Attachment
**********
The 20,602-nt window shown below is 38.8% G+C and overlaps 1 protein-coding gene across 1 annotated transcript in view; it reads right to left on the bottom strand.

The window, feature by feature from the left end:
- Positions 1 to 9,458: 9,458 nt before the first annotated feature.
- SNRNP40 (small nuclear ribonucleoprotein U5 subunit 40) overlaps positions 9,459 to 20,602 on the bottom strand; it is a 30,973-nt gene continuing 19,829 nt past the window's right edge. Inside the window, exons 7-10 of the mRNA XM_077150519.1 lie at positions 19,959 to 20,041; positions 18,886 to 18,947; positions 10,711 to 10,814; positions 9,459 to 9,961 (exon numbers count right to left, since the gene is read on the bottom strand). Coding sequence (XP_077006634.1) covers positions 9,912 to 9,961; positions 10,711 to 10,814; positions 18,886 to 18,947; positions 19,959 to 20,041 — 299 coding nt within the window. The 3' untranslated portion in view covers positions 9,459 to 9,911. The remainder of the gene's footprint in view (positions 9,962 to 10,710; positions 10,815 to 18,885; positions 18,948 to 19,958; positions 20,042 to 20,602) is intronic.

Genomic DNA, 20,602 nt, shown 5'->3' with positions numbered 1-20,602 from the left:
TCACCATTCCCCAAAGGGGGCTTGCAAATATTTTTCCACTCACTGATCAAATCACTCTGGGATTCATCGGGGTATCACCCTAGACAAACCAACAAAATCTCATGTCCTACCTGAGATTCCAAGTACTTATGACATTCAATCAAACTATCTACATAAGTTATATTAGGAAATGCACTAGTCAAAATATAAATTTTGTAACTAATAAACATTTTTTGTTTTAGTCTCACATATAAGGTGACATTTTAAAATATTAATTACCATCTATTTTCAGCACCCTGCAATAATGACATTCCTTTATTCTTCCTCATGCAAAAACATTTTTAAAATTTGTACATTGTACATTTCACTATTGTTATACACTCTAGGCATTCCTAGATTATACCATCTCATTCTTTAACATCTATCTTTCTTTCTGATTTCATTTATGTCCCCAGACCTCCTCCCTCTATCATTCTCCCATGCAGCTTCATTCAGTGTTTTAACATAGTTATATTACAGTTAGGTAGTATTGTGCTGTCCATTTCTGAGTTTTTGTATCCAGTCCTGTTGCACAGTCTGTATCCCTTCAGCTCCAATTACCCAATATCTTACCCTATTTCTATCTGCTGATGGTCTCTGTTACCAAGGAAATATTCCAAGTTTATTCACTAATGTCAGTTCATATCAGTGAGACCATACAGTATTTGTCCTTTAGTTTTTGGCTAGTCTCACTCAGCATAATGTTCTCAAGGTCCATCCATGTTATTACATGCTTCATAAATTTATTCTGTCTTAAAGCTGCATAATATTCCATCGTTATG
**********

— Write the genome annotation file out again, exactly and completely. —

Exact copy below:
The 20,602-nt window shown below is 38.8% G+C and overlaps 1 protein-coding gene across 1 annotated transcript in view; it reads right to left on the bottom strand.

The window, feature by feature from the left end:
- Positions 1 to 9,458: 9,458 nt before the first annotated feature.
- SNRNP40 (small nuclear ribonucleoprotein U5 subunit 40) overlaps positions 9,459 to 20,602 on the bottom strand; it is a 30,973-nt gene continuing 19,829 nt past the window's right edge. Inside the window, exons 7-10 of the mRNA XM_077150519.1 lie at positions 19,959 to 20,041; positions 18,886 to 18,947; positions 10,711 to 10,814; positions 9,459 to 9,961 (exon numbers count right to left, since the gene is read on the bottom strand). Coding sequence (XP_077006634.1) covers positions 9,912 to 9,961; positions 10,711 to 10,814; positions 18,886 to 18,947; positions 19,959 to 20,041 — 299 coding nt within the window. The 3' untranslated portion in view covers positions 9,459 to 9,911. The remainder of the gene's footprint in view (positions 9,962 to 10,710; positions 10,815 to 18,885; positions 18,948 to 19,958; positions 20,042 to 20,602) is intronic.

Genomic DNA, 20,602 nt, shown 5'->3' with positions numbered 1-20,602 from the left:
TCACCATTCCCCAAAGGGGGCTTGCAAATATTTTTCCACTCACTGATCAAATCACTCTGGGATTCATCGGGGTATCACCCTAGACAAACCAACAAAATCTCATGTCCTACCTGAGATTCCAAGTACTTATGACATTCAATCAAACTATCTACATAAGTTATATTAGGAAATGCACTAGTCAAAATATAAATTTTGTAACTAATAAACATTTTTTGTTTTAGTCTCACATATAAGGTGACATTTTAAAATATTAATTACCATCTATTTTCAGCACCCTGCAATAATGACATTCCTTTATTCTTCCTCATGCAAAAACATTTTTAAAATTTGTACATTGTACATTTCACTATTGTTATACACTCTAGGCATTCCTAGATTATACCATCTCATTCTTTAACATCTATCTTTCTTTCTGATTTCATTTATGTCCCCAGACCTCCTCCCTCTATCATTCTCCCATGCAGCTTCATTCAGTGTTTTAACATAGTTATATTACAGTTAGGTAGTATTGTGCTGTCCATTTCTGAGTTTTTGTATCCAGTCCTGTTGCACAGTCTGTATCCCTTCAGCTCCAATTACCCAATATCTTACCCTATTTCTATCTGCTGATGGTCTCTGTTACCAAGGAAATATTCCAAGTTTATTCACTAATGTCAGTTCATATCAGTGAGACCATACAGTATTTGTCCTTTAGTTTTTGGCTAGTCTCACTCAGCATAATGTTCTCAAGGTCCATCCATGTTATTACATGCTTCATAAATTTATTCTGTCTTAAAGCTGCATAATATTCCATCGTTATG